Nov 07, 2023

Standard Contract of Purchase and Sale Clauses: Common Misunderstandings and Confusions – Part One #566

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By Lisa Niro,
Bell Alliance LLP

The standard Contract of Purchase and Sale (CPS) is a familiar form of contract. Parties in a transaction and their representatives have come to expect the standardized form of CPS when contracting for residential real estate. However, some clauses in the CPS can be confusing for buyers, sellers, and REALTORS® alike.

In this two-part series of articles, we will review some of the clauses in the standard CPS, which can cause confusion or misunderstanding, so you can advise your clients and provide accurate information. 

Possession (Section 5)

Section 5 of the CPS sets out the terms related to possession of the property. This section clearly states the time and date the buyer will obtain possession of the property. However, confusion arises when tenancies are involved. The standard clause starts from the requirement that the seller will provide the buyer with vacant possession of the property. However, this vacant possession is subject to any existing tenancies listed in this section of the CPS. Therefore, any existing tenancies not listed in this section of the CPS, as an exception to the vacant possession or tenancies entered into after the date of the CPS (even if it’s for the same space or unit) must be terminated, and the tenants must vacate the property by the possession date. Buyers who wish to obtain vacant possession of a tenanted property must include a clause in the CPS requesting the seller give legal notice to the tenant and provide the appropriate form along with their offer. At the same time, sellers who do not know that the starting point is vacant possession, may not be aware of what needs to be included in this section. All notices must be made in accordance with the Residential Tenancy Act (The “Act”).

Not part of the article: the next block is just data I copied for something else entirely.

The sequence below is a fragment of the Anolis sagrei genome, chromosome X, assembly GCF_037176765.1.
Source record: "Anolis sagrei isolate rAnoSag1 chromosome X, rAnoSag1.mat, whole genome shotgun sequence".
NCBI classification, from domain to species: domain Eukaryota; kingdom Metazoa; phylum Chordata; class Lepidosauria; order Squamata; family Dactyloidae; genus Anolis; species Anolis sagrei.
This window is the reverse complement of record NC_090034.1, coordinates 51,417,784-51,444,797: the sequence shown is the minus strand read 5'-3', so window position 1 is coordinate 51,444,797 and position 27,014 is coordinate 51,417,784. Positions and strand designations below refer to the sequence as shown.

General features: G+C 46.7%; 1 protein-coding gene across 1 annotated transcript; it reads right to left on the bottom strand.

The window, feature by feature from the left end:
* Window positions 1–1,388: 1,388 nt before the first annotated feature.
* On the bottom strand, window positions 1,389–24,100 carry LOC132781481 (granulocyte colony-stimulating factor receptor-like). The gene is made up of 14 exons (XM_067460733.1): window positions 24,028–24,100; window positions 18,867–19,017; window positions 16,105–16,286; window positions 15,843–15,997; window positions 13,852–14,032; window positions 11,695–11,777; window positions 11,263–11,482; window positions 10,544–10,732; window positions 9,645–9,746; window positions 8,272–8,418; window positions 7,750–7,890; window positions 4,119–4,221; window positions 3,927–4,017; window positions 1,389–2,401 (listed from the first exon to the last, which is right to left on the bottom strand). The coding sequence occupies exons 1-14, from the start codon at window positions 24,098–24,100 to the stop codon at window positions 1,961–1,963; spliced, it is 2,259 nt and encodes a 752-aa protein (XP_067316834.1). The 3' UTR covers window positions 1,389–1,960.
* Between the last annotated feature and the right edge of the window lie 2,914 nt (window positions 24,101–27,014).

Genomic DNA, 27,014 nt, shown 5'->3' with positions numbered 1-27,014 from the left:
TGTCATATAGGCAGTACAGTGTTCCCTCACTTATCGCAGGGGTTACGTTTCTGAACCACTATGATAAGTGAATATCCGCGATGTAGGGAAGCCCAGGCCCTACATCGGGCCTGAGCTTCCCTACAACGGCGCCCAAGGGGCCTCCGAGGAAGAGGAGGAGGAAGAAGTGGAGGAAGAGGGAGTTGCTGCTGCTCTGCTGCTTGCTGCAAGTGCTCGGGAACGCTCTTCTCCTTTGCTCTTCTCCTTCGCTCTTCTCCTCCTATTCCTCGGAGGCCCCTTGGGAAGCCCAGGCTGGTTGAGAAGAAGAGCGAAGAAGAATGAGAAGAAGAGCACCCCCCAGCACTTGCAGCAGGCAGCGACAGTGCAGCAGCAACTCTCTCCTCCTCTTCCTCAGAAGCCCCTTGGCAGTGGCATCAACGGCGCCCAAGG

Another source of confusion regarding this section is if the possession date occurs on the same day as the completion date. This is because the time for closing is not fixed in the CPS, whereas possession of the property is fixed at a specific time. This can cause issues if closing occurs late or after the possession date.

REALTORS® should consider and discuss with their client whether vacant possession is possible, and if not, they should ensure that they list all tenancies in Section 5 of the CPS, which will transfer to the buyer. When representing a buyer who requires vacant possession, ensure clauses are added to the CPS requiring the seller to give notice to the tenant under Section 49 of the Act, and consider whether the timing for possession will be sufficient for the notice period required under the Act. Additionally, if the possession date is going to be the same day as the completion date, then Section 5 must be modified (or additional terms added to Section 3 of the CPS) to note that possession will only occur after the sale's closing on the completion date.

Risk (Section 16) and Viewed Clauses (Section 8)

Section 16 (Risk) and Section 9 (Viewed) of the CPS can also cause conflict and confusion if damage occurs to a property after risk has transferred but before the possession date. Section 16 states that all buildings on the property remain at the seller's risk until 12:01 am on the completion date, after which time the risk passes to the buyer. This means that risk transfers before the transaction actually closes, since closing typically occurs between 9 am-5 pm on the completion date. So, what happens if the deal doesn’t close, but technically, risk has already transferred? Or if damage occurs on the completion date before the transaction closes?